ABSTRACT: Triacylglycerols recovery from wet microalgae is a key aspect of biodiesel production, because of the energetic balance gained from avoiding biomass drying. In order to isolate TAG from Nannochloropsis cells, the possibility to concentrate biomass and to recover TAG in a single step by membrane process was studied. Different polymeric membranes were selected and screened on the basis of adsorption test and permeation flux. Results showed that membrane of regenerated cellulose (RC) with nominal molecular weight cutoff of 100kDa and 30kDa gave the best performance. Indeed, permeate flux was stable during ultrafiltration experiment in concentration mode and no severe fouling/cake deposition was observed. Both membranes allowed to recover permeates with high content of triacylglicerols. However, a more purity of the triacylglicerols from the other co-products was only obtained with the 30kDa RC membrane because the retention of the unwanted proteins was in the range of 89%.Bioresource Technology 04/2013; 140C:172-178. DOI:10.1016/j.biortech.2013.04.073 · 5.04 Impact Factor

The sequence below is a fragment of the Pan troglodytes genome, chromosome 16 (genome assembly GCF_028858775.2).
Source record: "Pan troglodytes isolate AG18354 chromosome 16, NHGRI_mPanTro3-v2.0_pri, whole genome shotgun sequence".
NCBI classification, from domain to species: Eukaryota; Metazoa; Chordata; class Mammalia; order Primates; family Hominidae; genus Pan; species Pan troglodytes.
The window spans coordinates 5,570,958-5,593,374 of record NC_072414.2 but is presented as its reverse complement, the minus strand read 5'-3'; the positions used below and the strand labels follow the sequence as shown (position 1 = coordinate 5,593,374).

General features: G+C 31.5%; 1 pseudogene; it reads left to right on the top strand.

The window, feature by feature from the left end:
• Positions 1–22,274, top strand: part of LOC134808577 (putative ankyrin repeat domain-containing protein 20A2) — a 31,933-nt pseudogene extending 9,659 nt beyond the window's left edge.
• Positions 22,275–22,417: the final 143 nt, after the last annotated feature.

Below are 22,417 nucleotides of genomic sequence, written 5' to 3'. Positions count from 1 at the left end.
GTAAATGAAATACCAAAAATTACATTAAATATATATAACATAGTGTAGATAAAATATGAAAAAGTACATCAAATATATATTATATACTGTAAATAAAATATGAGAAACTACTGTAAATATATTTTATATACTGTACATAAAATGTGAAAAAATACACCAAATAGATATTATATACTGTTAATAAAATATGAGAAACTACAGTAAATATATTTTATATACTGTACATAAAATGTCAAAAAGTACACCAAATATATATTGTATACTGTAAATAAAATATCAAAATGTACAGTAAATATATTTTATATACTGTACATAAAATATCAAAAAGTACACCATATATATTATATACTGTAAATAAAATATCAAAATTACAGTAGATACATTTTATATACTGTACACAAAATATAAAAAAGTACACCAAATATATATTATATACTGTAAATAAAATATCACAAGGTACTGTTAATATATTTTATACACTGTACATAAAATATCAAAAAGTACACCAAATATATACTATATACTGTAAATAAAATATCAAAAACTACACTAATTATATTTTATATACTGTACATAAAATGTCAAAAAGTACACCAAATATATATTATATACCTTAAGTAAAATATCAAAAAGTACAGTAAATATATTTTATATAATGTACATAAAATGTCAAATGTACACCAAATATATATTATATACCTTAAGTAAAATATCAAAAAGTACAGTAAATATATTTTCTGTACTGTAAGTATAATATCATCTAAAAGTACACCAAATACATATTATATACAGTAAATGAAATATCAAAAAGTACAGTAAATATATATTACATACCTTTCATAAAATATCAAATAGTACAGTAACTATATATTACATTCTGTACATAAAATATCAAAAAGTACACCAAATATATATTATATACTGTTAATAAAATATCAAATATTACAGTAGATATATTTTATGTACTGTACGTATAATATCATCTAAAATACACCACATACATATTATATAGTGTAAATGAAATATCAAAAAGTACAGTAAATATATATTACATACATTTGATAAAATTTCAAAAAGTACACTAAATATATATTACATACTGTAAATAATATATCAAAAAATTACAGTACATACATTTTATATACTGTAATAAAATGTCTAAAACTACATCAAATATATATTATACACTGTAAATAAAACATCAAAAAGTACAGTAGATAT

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ABSTRACT: Biological cells in a population are variable in practically every property. Much is known about how variability of single cells is reflected in the statistical properties of infinitely large populations; however, many biologically relevant situations entail finite times and intermediate-sized populations. The statistical properties of an ensemble of finite populations then come into focus, raising questions concerning inter-population variability and dependence on initial conditions. Recent technologies of microfluidic and microdroplet-based population growth realize these situations and make them immediately relevant for experiments and biotechnological application. We here study the statistical properties, arising from metabolic variability of single cells, in an ensemble of micro-populations grown to saturation in a finite environment such as a micro-droplet. We develop a discrete stochastic model for this growth process, describing the possible histories as a random walk in a phenotypic space with an absorbing boundary. Using a mapping to Polya's Urn, a classic problem of probability theory, we find that distributions approach a limiting inoculum-dependent form after a large number of divisions. Thus, population size and structure are random variables whose mean, variance and in general their distribution can reflect initial conditions after many generations of growth. Implications of our results to experiments and to biotechnology are discussed.PLoS ONE 12/2012; 7(12):e52105. DOI:10.1371/journal.pone.0052105 · 3.23 Impact Factor